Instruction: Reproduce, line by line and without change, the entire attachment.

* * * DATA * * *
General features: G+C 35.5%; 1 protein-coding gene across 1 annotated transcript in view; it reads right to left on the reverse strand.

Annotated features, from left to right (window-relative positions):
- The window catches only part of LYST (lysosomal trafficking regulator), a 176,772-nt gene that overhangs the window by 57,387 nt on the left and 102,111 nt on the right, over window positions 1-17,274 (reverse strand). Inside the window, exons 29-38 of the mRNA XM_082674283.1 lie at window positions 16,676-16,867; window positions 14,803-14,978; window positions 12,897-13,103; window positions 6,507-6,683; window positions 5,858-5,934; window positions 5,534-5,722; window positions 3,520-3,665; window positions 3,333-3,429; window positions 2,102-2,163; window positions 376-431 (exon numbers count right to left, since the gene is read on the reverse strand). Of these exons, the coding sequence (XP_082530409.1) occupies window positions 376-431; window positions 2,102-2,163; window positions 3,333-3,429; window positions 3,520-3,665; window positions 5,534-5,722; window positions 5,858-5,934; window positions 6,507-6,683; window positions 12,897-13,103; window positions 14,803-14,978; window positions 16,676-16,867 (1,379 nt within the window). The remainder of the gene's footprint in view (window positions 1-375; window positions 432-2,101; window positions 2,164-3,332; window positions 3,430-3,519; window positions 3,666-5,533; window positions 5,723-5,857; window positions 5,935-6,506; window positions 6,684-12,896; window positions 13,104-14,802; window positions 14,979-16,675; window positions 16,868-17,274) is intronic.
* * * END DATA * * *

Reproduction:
General features: G+C 35.5%; 1 protein-coding gene across 1 annotated transcript in view; it reads right to left on the reverse strand.

Annotated features, from left to right (window-relative positions):
- The window catches only part of LYST (lysosomal trafficking regulator), a 176,772-nt gene that overhangs the window by 57,387 nt on the left and 102,111 nt on the right, over window positions 1-17,274 (reverse strand). Inside the window, exons 29-38 of the mRNA XM_082674283.1 lie at window positions 16,676-16,867; window positions 14,803-14,978; window positions 12,897-13,103; window positions 6,507-6,683; window positions 5,858-5,934; window positions 5,534-5,722; window positions 3,520-3,665; window positions 3,333-3,429; window positions 2,102-2,163; window positions 376-431 (exon numbers count right to left, since the gene is read on the reverse strand). Of these exons, the coding sequence (XP_082530409.1) occupies window positions 376-431; window positions 2,102-2,163; window positions 3,333-3,429; window positions 3,520-3,665; window positions 5,534-5,722; window positions 5,858-5,934; window positions 6,507-6,683; window positions 12,897-13,103; window positions 14,803-14,978; window positions 16,676-16,867 (1,379 nt within the window). The remainder of the gene's footprint in view (window positions 1-375; window positions 432-2,101; window positions 2,164-3,332; window positions 3,430-3,519; window positions 3,666-5,533; window positions 5,723-5,857; window positions 5,935-6,506; window positions 6,684-12,896; window positions 13,104-14,802; window positions 14,979-16,675; window positions 16,868-17,274) is intronic.